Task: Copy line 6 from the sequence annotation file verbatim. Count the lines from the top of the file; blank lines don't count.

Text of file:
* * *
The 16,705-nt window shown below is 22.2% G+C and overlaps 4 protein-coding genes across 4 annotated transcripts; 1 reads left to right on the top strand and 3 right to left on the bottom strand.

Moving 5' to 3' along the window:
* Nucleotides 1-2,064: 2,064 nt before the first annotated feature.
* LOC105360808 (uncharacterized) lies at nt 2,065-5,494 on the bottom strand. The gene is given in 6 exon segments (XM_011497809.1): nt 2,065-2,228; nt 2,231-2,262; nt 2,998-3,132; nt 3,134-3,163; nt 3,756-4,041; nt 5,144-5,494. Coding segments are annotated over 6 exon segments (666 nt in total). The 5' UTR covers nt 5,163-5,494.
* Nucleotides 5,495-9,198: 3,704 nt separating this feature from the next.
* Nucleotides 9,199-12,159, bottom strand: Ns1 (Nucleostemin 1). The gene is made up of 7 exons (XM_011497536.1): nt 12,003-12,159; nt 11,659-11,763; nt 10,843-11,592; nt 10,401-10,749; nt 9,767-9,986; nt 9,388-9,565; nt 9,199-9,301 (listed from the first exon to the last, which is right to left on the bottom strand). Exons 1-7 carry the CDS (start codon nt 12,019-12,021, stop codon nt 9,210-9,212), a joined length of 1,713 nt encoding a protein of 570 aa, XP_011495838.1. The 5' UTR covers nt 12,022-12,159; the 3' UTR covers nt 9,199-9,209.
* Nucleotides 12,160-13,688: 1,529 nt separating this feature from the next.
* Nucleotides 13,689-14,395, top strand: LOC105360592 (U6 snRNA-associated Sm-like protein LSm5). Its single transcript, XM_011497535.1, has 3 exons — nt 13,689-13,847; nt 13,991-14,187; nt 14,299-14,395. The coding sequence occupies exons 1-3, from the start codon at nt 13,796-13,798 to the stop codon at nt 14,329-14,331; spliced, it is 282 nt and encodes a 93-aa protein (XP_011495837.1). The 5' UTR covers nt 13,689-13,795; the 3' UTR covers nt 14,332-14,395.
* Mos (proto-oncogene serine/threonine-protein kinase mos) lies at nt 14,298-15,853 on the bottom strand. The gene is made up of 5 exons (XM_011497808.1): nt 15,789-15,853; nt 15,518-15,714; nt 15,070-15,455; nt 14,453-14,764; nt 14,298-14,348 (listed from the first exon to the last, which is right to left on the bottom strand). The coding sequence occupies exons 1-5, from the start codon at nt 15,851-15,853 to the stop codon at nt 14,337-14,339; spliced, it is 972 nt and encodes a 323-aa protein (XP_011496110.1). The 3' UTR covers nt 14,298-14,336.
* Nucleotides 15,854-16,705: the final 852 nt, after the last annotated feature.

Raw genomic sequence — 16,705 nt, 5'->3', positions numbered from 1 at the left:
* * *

* Nucleotides 9,199-12,159, bottom strand: Ns1 (Nucleostemin 1). The gene is made up of 7 exons (XM_011497536.1): nt 12,003-12,159; nt 11,659-11,763; nt 10,843-11,592; nt 10,401-10,749; nt 9,767-9,986; nt 9,388-9,565; nt 9,199-9,301 (listed from the first exon to the last, which is right to left on the bottom strand). Exons 1-7 carry the CDS (start codon nt 12,019-12,021, stop codon nt 9,210-9,212), a joined length of 1,713 nt encoding a protein of 570 aa, XP_011495838.1. The 5' UTR covers nt 12,022-12,159; the 3' UTR covers nt 9,199-9,209.